The year-round war on masculinity becomes particularly acute near Father’s Day, the lead-up to which is often filled (quite unlike for Mother’s Day) with politically correct exhortations about what a father should and shouldn’t be. In particular, we’re told that traditional notions of dad as the provider, the disciplinarian, the roughhouser, and the law-giver are no longer relevant, and must be replaced by a more inclusive, feminine figure who spells off Mom, is in touch with his feelings, and pulls his weight at home. This version turns out to be not very inclusive—and often risibly incoherent.
Let’s grant right off that not all fathers are alike. My dad, a somewhat shy and laconic man, never raised his voice in our house and left most decisions to my mom. At 5’8” and 155 lbs., he was hardly macho (though he was tough and stoic, a commercial fisherman who lost his brother to the sea). Some dads are more demonstrative than others, some more comfortable in the kitchen. Some, of course, aren’t role models at all. But please, let’s stop pretending that fathers are meant to be a watered-down version of mom, often a work-in progress needing coaching in their adjunct role. This is a rank untruth intended to emphasize that fathers, existing mainly to “support,” are ultimately secondary and dispensable.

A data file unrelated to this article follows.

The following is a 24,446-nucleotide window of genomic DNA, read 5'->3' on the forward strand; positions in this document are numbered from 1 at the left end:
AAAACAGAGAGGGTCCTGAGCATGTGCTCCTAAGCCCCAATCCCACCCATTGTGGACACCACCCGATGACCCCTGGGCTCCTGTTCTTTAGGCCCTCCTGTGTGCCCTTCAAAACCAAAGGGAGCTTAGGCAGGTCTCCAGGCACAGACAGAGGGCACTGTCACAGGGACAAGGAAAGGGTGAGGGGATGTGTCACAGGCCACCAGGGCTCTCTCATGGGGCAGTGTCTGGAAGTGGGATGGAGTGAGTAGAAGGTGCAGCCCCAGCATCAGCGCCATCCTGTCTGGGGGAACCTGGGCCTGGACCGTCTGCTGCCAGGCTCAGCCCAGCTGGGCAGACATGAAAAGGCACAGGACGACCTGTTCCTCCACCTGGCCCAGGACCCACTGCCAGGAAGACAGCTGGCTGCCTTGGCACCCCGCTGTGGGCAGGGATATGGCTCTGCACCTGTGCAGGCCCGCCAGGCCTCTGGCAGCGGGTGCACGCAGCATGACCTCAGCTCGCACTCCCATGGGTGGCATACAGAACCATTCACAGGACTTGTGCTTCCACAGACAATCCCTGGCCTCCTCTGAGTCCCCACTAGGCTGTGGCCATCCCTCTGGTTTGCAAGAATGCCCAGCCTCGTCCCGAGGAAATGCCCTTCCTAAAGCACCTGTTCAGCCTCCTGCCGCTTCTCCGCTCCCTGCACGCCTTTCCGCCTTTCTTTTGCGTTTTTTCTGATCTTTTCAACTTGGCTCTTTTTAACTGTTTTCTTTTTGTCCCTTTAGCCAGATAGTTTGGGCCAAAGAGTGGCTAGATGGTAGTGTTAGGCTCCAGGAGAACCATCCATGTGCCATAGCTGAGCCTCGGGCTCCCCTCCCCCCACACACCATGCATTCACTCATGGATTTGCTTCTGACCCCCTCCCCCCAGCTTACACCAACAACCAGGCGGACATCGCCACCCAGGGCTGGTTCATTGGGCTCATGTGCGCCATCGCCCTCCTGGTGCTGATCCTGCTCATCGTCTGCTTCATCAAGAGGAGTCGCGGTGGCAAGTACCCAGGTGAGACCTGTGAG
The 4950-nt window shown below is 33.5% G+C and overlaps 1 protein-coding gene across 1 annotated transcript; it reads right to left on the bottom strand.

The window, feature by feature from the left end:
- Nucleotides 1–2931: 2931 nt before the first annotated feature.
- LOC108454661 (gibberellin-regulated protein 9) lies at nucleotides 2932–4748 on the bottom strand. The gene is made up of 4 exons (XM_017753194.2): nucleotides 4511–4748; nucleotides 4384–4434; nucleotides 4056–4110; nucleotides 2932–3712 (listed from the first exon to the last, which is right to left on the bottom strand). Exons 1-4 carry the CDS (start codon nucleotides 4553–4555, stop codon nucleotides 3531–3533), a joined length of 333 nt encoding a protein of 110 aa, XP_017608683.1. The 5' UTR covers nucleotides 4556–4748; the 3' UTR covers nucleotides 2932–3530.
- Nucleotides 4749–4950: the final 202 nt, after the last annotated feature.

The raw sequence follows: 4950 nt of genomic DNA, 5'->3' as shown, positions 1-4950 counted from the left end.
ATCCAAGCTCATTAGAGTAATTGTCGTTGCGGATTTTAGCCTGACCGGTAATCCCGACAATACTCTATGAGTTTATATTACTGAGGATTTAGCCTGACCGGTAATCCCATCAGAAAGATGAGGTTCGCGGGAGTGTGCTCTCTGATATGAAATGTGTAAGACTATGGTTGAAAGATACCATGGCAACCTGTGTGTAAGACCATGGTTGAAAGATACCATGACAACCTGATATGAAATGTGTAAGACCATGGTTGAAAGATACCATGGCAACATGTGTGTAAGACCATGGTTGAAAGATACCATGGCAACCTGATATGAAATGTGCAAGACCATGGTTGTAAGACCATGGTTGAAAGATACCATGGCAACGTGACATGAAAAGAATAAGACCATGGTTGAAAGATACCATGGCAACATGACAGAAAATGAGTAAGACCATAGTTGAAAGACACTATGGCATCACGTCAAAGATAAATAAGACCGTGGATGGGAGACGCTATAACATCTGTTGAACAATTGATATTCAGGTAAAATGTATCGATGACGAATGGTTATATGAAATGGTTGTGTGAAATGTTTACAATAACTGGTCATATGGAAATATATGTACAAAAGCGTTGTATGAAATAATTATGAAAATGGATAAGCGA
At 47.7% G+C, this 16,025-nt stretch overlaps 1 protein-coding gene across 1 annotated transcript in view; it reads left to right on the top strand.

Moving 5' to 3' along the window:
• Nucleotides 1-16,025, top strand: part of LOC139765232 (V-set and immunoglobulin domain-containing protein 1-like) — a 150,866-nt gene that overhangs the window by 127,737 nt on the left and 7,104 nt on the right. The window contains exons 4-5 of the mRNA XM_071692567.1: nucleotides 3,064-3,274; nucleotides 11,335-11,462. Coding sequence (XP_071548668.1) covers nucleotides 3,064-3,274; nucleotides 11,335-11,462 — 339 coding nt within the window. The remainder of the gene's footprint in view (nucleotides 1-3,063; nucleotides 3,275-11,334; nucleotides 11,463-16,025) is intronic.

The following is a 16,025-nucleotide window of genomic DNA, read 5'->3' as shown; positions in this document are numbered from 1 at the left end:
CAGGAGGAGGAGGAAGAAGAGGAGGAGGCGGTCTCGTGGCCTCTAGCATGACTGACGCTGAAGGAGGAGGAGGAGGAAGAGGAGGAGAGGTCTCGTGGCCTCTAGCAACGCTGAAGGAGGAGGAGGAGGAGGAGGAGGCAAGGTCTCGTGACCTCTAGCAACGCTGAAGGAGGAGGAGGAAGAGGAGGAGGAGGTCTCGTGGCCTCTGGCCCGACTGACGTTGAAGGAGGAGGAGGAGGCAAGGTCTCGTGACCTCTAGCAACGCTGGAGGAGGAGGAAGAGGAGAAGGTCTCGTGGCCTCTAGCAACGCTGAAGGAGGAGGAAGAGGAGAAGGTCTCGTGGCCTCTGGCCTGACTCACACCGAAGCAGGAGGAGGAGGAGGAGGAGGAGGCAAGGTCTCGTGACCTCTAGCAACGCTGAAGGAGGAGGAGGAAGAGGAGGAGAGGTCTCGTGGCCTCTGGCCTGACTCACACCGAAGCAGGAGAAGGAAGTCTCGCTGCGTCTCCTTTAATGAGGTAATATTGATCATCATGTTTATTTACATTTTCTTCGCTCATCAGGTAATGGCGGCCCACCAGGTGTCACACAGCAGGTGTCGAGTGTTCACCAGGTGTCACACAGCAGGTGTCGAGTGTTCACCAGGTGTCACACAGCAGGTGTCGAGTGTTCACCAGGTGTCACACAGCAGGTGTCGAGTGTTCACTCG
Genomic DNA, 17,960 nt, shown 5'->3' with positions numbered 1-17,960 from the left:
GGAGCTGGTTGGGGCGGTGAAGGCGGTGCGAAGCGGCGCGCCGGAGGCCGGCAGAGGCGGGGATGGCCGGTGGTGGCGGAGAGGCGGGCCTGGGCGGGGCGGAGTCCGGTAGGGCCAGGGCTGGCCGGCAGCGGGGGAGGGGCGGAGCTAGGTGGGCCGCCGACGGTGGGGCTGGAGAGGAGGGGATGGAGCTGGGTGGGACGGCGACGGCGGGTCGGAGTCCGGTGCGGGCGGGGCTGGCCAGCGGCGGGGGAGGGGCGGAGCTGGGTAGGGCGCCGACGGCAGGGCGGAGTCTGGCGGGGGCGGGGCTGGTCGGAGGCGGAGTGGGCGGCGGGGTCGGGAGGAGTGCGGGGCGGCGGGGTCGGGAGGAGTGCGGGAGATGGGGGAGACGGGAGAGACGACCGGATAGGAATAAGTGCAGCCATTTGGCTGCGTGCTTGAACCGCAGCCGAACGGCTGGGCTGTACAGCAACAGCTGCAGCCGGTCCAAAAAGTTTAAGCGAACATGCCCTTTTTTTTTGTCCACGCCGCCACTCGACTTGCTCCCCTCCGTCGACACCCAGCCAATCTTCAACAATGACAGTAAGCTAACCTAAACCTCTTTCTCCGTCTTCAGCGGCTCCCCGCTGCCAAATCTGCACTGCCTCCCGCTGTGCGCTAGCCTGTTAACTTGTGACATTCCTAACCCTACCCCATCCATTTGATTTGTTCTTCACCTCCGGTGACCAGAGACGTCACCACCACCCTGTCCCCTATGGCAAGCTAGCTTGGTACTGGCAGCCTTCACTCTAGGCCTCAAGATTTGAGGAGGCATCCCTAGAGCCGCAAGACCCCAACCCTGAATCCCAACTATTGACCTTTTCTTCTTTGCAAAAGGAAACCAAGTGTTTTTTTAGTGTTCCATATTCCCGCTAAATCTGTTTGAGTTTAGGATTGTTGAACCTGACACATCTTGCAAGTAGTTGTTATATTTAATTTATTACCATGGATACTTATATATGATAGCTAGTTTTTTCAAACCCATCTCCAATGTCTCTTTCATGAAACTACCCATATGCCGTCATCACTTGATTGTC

This year, we’re being taught about the new and improved dad by Glenlivet, a maker of Scotch whisky that seems to have decided to follow in the footsteps of Gillette’s “toxic masculinity” campaign from a few years back. A slick 4-minute video, “What Does it Mean to Be a Dad Today?” presents four father-son/father-daughter pairs. Each pair reads an (allegedly) AI-generated script about fatherhood that all agree is lame and “stereotypical.” The script tells of a father who takes his son camping to teach him survival skills like building a fire with nothing but twigs and stones. The daughters are infuriated that the script assumed a male child and are contemptuous of the activities described. All scoff at a dad who wants to teach his son to handle himself in difficult situations.